Cycling Britain-Day12: Biggest Surprise Yet, and wonderful generosity
44 Miles, Nearest town: Sabden
In the description of Day 11, I mentioned a fun story on Day 12, a couple of times. It happened late in the day, so I’ll get to it in a moment. First, some things about the morning. They’re less interesting, but since this blog is also for my own record, I’m describing them anyway.
I woke up around 2am thinking it was far too cold to sleep. I worried about that for a while and then remembered that a mummy sleeping back, like the one I have, is made to really seal yourself in. So, I tightened up some strings to keep any cold air from getting in, and in no time, I was toasty warm. One complication from a cold night is that the tent will be full of dew the next morning, not good packing a wet tent. Fortunately, the sun was bright in the morning, and most of the day. I packed my tent last, so the sunlight could dry it off.
My bike was fully loaded, so I said goodbye to the German family camping next to me and peddled forward, only to notice my front tire was almost flat. So, in 4 days, I’ve had 4 moderate bike problems, 2 flats on the back tire, the rear tire coming loose, and now, a flat on the front tire. I pumped it up and hoped for the best. My current flat tire rule is pump it a couple times before taking precious time to change the tube.
There’s still a project at work I need to finish, which requires a couple of hours of net access. I passed by a pub and hotel with a wifi sign, so I stopped off there, for a couple of hours. As I mentioned before, we all need to take care of our day job. I finished my work and peddled on.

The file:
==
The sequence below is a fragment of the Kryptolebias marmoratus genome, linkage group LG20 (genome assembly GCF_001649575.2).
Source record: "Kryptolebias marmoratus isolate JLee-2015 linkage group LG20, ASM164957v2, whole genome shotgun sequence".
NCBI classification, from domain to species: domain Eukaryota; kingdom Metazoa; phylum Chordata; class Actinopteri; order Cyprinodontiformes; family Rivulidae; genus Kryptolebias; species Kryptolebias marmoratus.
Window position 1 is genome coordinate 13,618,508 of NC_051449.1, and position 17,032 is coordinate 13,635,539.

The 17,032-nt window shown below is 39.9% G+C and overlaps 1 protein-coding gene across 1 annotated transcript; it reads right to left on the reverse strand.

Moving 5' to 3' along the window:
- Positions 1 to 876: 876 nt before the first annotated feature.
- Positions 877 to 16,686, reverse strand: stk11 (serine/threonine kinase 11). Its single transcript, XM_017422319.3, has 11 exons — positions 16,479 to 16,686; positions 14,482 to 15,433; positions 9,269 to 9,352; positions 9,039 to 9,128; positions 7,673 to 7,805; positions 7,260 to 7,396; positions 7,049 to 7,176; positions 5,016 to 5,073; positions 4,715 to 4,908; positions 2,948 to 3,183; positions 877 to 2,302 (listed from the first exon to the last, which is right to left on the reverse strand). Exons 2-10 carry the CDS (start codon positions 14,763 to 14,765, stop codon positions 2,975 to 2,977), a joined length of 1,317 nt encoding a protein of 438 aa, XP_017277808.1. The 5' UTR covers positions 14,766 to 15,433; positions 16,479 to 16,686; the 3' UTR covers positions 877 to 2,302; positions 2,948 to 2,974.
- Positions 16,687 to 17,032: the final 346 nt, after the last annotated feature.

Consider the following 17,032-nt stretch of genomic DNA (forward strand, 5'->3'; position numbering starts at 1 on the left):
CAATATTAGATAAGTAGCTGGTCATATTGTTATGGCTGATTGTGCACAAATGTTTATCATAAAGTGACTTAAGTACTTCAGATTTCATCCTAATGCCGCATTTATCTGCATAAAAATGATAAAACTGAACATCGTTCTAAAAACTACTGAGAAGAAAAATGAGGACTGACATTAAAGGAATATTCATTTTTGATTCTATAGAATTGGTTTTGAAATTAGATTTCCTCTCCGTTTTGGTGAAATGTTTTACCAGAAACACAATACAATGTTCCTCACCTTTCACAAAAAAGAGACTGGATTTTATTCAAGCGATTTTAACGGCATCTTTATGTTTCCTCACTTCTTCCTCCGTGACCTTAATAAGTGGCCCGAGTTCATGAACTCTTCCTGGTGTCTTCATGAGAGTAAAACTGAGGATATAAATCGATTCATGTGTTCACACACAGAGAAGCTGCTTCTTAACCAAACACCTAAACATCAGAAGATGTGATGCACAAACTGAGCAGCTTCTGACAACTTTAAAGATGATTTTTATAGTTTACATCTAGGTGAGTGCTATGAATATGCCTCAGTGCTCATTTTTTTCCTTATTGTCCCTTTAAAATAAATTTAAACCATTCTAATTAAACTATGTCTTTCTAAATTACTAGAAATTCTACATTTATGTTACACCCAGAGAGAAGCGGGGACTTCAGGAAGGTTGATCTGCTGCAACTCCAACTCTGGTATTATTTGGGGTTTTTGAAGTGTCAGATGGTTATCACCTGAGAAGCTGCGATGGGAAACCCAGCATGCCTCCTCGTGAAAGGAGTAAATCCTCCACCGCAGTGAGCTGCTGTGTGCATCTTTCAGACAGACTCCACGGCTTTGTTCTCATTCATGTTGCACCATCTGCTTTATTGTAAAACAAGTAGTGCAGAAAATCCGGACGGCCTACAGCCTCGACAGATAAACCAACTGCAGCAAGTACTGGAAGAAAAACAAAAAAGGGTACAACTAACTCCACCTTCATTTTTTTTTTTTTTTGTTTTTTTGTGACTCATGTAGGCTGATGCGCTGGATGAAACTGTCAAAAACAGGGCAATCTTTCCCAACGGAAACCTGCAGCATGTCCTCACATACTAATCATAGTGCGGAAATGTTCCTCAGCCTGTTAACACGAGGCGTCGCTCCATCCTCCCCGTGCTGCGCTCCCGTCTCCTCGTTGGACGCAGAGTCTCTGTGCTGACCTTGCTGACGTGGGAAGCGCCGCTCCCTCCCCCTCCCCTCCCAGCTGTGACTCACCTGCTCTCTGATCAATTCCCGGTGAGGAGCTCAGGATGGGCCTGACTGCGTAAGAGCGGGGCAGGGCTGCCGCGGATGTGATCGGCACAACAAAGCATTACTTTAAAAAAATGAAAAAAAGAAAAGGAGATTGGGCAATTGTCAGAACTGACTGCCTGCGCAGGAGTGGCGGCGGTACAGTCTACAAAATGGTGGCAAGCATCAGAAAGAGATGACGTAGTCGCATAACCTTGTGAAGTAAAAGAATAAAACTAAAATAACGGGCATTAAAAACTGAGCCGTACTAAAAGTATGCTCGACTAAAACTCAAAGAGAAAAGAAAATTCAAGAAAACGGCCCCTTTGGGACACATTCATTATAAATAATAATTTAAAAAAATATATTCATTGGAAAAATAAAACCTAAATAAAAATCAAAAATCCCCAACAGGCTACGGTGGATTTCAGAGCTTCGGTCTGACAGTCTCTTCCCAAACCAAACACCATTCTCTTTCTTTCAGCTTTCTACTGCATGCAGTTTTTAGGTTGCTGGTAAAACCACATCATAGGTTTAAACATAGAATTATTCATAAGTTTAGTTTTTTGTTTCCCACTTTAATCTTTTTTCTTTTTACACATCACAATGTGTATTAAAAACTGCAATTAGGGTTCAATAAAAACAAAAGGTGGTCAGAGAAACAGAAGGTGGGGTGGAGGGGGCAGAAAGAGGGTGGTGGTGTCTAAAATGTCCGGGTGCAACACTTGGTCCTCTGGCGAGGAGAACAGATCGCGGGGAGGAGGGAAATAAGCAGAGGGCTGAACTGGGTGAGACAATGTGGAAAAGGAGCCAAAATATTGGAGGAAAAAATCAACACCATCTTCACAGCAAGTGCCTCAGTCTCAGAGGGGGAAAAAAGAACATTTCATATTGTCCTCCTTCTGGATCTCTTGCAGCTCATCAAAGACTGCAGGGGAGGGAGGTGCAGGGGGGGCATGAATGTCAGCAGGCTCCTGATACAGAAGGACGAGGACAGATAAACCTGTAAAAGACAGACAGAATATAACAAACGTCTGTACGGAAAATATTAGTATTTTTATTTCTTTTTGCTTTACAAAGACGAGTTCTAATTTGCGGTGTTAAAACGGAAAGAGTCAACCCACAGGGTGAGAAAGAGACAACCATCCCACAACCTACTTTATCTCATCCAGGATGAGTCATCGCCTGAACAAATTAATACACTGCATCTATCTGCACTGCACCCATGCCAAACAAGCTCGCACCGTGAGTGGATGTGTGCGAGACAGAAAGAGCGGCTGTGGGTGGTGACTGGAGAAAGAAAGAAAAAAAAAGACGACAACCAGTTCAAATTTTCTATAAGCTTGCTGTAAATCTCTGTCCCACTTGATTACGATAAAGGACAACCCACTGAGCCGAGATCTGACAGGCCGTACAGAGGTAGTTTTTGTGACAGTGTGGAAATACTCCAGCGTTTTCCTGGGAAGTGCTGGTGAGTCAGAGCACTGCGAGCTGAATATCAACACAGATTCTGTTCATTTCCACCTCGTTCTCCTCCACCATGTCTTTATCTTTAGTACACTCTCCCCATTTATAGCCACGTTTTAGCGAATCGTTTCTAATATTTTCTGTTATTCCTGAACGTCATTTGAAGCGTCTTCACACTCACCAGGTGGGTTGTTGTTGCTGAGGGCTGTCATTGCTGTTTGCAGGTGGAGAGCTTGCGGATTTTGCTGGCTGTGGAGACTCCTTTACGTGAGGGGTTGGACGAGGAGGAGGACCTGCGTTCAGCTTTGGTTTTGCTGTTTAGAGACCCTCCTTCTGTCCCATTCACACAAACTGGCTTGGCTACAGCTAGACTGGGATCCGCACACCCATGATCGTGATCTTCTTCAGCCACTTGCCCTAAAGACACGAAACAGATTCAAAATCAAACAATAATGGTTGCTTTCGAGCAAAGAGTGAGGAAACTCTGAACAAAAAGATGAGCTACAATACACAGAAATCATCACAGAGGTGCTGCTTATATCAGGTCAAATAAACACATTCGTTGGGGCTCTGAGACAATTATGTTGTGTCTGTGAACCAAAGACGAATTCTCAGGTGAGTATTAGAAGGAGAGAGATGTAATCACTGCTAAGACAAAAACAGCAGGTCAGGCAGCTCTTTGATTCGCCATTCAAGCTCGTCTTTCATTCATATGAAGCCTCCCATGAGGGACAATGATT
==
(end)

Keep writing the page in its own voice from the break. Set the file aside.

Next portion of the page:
Some end-to-enders I met a few days ago warned me about the area near Slaidburn, which I’m approaching. The terrain definitely has changed from the flatter farming land in the northern Wales area to some big hills, again. The hills are a little easier than before, but still, if I had my choice…
The day was almost familiar, since the hills and country side reminded me a little of Devon. The hills do make for some outstanding views. Around 4.30 pm, I started looking for a place to stay. I couldn’t find anything with my computer or sat nav, so I fell back on my favorite backup plan, stop by a pub and ask. I’ve found that just a brief mention of cycling end-to-end gets people’s attention, and they’re keen to help. I feel like I’m having my brief moment of being a celebrity. The guys in the pub didn’t know of campsite, but the barmaid did. I broke out my laptop, started my sat nav mapping program, and she pointed to where the campground was. Or, the more simple description was “in the next town, just over the hill.” Right.
I pushed and peddled up a long hill and came to the very cozy town of Sadben. I asked someone walking nearby for directions for the caravan park and was there in no time. One problem showed up. There were no tents or campers, just mobile homes.
At least, I think they’re called mobile homes. I’m referring to the big ones, that stay put for a while. In the US, they’re often abbreviated to “trailers”. A couple of retired ladies were sitting on their front deck. I asked them if they thought I could pitch a tent here. They said probably not. That was tough news to hear. It was about 6.30pm; my legs were shot, and I really wanted a shower and a meal. I asked if I could at least talk with the manager. They responded with something like, “You could try. The warden’s trailer is just over there, but I know what she’ll say. There really are no tents here.” I responded with something like “Can’t hurt to ask.” Then, we seemed to cycle through the last few comments a couple of times. Finally, I thanked them and peddled to the warden’s trailer.